Well, I’m the one that’s being quoted, so I might as well respond.

Here are links to articles on the troops as diversionary targets for attack:

First Andrew Sullivan (look at 7/3):

Then David Warren:

Then LT Smash, a soldier stationed in Iraq (clearly a pseudonym):

And completely off topic, but still interesting, here is LT discussing “Bush Lied” from another thread:

All of these are in relation to Bush’s “bring it on” that received so much scorn.

Now discuss.

And I don’t see any evidence in any of your links that US troops in Iraq are diverting terrorists from attacking the US.

David Warren’s main argument appears to be about diverting terrorists away from Israel. The idea of sacrificing American soldiers to act as a “lighning rod” to protect Israelis is controversial to put it mildly. Does anyone here actually support this even if it were true? And even this is implausible. First of all there is little evidence that large numbers of Hejbollah are fighting in Iraq. Secondly most of the terrorists attacks in Israel are carried out by Palestinian groups not Hejbollah.

The troops in Saudia Arabia worked smashingly as lightning rods. That’s why al Qaeda struck out at them instead of targets in the mainland US on Sept 11.

Only for people who have no objections with lying to start a war.

The troops in Saudi Arabia were attacked by Al Qaeda. Khobar Towers, anyone?

After Khobar, the US troops were moved way out into the middle of nowhere (and the middle of nowhere in Saudi Arabia is quite an accomplishment), which made them hard to strike. It was easier to hit America directly. Now, it’s probably easier to hit American troops in Iraq than it is to strike America.

Evidence? Like what, minutes from an Al Qaeda executive council meeting?

We have 30K US troops as a “tripwire” for South Korea. Does that bother you? Did the massive US troop deployments in Europe during the Cold War, protecting West Germany bother you? I’m just, you know, curious.

“Evidence? Like what, minutes from an Al Qaeda executive council meeting?”
Well you are the one making the claim, you should know what evidence you have in mind. Otherwise it’s just a random theory pulled out of thin air.

The problem is trying to prove a negative. Absence of evidence isn’t evidence of absence. So that’s pretty hard to do. But it is interesting that the US didn’t raise the threat level during July 4th, like it did last year. And it’s interesting that there haven’t yet been any organized terror attacks on the US mainland in retaliation for Iraq. Why not? Meanwhile, there are 10-25 attacks a day on US troops in Iraq.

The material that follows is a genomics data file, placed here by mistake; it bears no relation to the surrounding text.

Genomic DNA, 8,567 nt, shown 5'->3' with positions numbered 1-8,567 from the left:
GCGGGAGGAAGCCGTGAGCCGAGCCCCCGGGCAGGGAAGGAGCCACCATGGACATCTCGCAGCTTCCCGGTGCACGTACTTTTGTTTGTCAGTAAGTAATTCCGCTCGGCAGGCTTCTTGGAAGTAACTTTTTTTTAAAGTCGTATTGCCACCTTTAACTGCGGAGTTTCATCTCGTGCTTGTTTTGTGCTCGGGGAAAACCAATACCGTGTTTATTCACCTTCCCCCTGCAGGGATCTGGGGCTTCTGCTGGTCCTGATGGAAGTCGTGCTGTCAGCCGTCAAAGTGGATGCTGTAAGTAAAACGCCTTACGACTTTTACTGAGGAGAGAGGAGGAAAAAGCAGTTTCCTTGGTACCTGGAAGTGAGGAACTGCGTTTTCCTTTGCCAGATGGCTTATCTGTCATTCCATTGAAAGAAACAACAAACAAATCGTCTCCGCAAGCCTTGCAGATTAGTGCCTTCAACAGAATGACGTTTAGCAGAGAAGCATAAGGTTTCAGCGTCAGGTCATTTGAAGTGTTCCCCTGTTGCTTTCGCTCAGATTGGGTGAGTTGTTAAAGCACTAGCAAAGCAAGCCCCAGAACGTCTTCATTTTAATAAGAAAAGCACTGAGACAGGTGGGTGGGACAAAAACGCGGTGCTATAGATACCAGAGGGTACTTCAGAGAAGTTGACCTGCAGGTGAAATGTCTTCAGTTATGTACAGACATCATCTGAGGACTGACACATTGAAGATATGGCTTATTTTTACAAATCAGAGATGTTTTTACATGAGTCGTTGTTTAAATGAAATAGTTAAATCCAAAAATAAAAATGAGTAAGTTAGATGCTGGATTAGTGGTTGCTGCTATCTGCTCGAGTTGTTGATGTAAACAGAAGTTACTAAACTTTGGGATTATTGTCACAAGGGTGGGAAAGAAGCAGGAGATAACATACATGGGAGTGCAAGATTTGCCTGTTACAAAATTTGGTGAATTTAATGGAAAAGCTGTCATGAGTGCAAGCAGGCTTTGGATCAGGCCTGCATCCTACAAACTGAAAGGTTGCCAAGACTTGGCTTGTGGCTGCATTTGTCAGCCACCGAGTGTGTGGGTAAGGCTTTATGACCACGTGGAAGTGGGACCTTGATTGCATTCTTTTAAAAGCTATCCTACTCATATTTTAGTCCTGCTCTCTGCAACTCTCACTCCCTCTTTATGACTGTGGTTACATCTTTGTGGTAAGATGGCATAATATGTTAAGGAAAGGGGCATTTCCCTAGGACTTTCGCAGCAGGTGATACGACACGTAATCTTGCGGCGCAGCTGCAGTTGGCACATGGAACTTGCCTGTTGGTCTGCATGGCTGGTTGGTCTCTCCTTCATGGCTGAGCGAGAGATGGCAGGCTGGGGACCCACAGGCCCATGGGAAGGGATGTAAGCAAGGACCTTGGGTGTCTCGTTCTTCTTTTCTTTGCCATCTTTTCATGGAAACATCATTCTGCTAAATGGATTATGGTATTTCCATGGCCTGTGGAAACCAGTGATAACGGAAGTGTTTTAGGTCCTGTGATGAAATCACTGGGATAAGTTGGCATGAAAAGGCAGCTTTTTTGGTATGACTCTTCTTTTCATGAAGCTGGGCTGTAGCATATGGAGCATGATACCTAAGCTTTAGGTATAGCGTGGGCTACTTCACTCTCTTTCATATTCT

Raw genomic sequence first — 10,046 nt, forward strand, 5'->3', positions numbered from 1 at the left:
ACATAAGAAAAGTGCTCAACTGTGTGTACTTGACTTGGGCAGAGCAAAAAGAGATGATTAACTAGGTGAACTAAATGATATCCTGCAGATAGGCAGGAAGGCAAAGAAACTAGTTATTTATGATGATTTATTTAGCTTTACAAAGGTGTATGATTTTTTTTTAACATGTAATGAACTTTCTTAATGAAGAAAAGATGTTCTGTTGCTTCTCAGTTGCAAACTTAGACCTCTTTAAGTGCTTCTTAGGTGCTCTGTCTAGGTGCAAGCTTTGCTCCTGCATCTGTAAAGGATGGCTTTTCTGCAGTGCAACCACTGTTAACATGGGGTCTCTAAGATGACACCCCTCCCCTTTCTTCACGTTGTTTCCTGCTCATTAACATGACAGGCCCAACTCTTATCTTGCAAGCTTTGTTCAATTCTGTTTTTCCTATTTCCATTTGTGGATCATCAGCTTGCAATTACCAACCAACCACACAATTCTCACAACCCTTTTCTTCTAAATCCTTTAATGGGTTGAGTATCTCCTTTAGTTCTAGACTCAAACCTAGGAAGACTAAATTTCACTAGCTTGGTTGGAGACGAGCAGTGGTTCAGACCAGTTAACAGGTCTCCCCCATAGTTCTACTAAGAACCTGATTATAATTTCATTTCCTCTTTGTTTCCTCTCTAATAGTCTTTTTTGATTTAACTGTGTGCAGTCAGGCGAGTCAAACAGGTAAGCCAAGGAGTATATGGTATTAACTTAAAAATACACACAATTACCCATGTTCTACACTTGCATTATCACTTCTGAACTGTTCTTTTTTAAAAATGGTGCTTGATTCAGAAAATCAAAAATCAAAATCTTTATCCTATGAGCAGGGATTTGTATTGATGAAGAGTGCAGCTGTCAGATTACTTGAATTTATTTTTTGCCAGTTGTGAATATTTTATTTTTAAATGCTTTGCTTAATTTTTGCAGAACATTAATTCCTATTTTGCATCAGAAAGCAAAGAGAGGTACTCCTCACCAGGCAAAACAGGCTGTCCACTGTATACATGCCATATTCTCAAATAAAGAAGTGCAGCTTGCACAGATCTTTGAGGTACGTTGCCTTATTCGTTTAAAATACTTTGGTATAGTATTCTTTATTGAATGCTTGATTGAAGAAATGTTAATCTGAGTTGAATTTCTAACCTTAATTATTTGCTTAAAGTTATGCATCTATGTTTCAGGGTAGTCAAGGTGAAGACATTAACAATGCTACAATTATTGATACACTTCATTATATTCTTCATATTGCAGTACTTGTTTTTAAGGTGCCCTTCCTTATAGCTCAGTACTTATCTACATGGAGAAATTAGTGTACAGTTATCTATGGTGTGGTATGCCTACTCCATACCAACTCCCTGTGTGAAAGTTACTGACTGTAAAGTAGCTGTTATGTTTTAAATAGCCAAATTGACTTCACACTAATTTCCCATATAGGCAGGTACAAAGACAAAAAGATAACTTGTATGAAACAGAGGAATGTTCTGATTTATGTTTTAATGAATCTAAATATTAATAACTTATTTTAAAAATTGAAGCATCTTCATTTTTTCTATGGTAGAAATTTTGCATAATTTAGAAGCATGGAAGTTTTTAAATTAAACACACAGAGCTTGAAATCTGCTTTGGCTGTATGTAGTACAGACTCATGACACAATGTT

If you had asked me on 9/12/01 to predict what it would be like in the US in 2003, I would have expected 10-25 attacks/day from Muslim terrorists inside the US. Instead there are zero, despite the fact that the US has stirred up multiple hornet’s nests since 9/11. Why is that? Do you think that there’s just the slightest possibility that the presence of US troops in Afghanistan and Iraq might be diverting attention away from the US mainland? And if not, why not?

I dont believe in the “Lightning Rod” scenario either. The troops stationed there are not being used as bait to lure the local terrorism element away from plans of home strike. International terrorism will operate internationally regardless of what happens in Iraq. What the war removed was a financer and supporter of terrorism. Saddam, as well as Osama, are heroes to the repressed Arab world. Defeating them tends to deflate their invincibility myth. Troops in Saudi Arabia and now in Iraq are rationalization to a logic which I still dont comprehend fully. As what happened during the war, any damn thing that happens, no matter who was responsible, it always became America’s fault, so terrorism doesnt need a logical reason to exist or function and it certainly doesnt limit itself to any locality. Terrorism is a media grabber. Its gotta be flashy, sensational, over the top. You cant do the same thing twice or the media gets bored and wont put your story in (along with soundbytes of your manifesto)

The reason international terrorism isnt rampant is because of heightened alerts and the war in afghanistan. The reason Iraqis arent buying parts to make WMD is because theyre busy shooting US troops and the family assistance program for suicide bombers is offically terminated. No more free oil for Syria so maybe terrorists training there will have to scrounge for their own money. The US showed that with or without popular approval of the world, it will do what it thinks is necesary to keep its interest secure, so maybe Palestine and Israel will think twice about perpetuating their private little war with each other. We have several dozens of people in legal limbo in Cuba. Not many westeners approve of it, but a lot of terrorists can relate to being imprisoned indefinitely. Maybe they’ll think several times over about walking into america and blowing something up.

All those things contribute more to the stability of that region than troops in that area. The troops are there to actually protect Iraqi resources so that they will have something to live on when the troops leave. The troops are there to maintain order so that a new govt can take over. Personally they could use twice the number of troops than what are stationed there now.

Now as far as deliberately stationing troops in an area that is obviously hostile, thats their JOB. Its what they were trained to do. They know the risks and have worked hard to learn the ways no minimize the risk and overcome any obstacle. If they attract terrorist elements, then that is a bonus since they would function as protectors of the civilians. This is fine so long as they are allowed and able to counter those elements. If they US forces there are used as bait, keep in mind that this 'bait" bites. One last thing, since it is my opinon (that you quoted) that people who target troops are not terrorists, then that makes the “lightning rod” scenario even more dubious. If the troops are a lightning rod, they are certainly not attracting terrorists.

So they struck both military and civilian targets despite having military targets in easy reach.

“And it’s interesting that there haven’t yet been any organized terror attacks on the US mainland in retaliation for Iraq”
But there were no major attacks between 9-11 and the war on Iraq either. And there were no major attacks on US soil for several years before 9-11. For whatever reason terrorist attacks by Islamic extremists on US soil have been rare before and after 9-11. So the absence of attacks after the recent war shows nothing at all.

“And if not, why not?”
I have already explained why the lighting rod theory is implausible in my first post. Since you continue to provide zero evidence for it there is no reason to take it seriously.

Also turning Iraq into a deathly playground between the USA and terrorist groups would shatter the idea that this whole business is about giving Iraqis a better life, I don`t know you, but I wouldn´t like to get cought in a cross fire, as already has happened.